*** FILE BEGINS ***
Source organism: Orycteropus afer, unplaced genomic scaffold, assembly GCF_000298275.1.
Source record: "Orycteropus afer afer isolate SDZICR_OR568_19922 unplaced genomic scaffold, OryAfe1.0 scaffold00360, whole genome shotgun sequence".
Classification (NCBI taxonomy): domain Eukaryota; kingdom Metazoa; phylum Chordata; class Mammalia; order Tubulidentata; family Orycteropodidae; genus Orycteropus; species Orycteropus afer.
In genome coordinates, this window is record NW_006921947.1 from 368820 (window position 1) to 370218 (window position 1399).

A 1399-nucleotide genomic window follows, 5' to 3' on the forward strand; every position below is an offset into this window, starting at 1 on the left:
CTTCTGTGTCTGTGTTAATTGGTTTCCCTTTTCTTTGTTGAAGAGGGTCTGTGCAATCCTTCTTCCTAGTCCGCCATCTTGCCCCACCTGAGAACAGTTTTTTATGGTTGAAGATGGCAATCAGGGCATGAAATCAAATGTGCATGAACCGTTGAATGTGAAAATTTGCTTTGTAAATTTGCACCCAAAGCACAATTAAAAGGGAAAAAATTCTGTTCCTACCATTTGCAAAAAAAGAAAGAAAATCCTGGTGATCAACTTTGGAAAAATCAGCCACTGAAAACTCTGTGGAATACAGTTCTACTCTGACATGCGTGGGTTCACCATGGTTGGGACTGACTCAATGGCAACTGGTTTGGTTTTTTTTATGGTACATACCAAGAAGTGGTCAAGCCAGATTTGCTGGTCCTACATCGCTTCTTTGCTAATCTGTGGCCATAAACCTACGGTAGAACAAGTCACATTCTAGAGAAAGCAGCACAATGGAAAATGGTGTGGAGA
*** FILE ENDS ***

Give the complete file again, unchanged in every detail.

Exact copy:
Source organism: Orycteropus afer, unplaced genomic scaffold, assembly GCF_000298275.1.
Source record: "Orycteropus afer afer isolate SDZICR_OR568_19922 unplaced genomic scaffold, OryAfe1.0 scaffold00360, whole genome shotgun sequence".
Classification (NCBI taxonomy): domain Eukaryota; kingdom Metazoa; phylum Chordata; class Mammalia; order Tubulidentata; family Orycteropodidae; genus Orycteropus; species Orycteropus afer.
In genome coordinates, this window is record NW_006921947.1 from 368820 (window position 1) to 370218 (window position 1399).

A 1399-nucleotide genomic window follows, 5' to 3' on the forward strand; every position below is an offset into this window, starting at 1 on the left:
CTTCTGTGTCTGTGTTAATTGGTTTCCCTTTTCTTTGTTGAAGAGGGTCTGTGCAATCCTTCTTCCTAGTCCGCCATCTTGCCCCACCTGAGAACAGTTTTTTATGGTTGAAGATGGCAATCAGGGCATGAAATCAAATGTGCATGAACCGTTGAATGTGAAAATTTGCTTTGTAAATTTGCACCCAAAGCACAATTAAAAGGGAAAAAATTCTGTTCCTACCATTTGCAAAAAAAGAAAGAAAATCCTGGTGATCAACTTTGGAAAAATCAGCCACTGAAAACTCTGTGGAATACAGTTCTACTCTGACATGCGTGGGTTCACCATGGTTGGGACTGACTCAATGGCAACTGGTTTGGTTTTTTTTATGGTACATACCAAGAAGTGGTCAAGCCAGATTTGCTGGTCCTACATCGCTTCTTTGCTAATCTGTGGCCATAAACCTACGGTAGAACAAGTCACATTCTAGAGAAAGCAGCACAATGGAAAATGGTGTGGAGA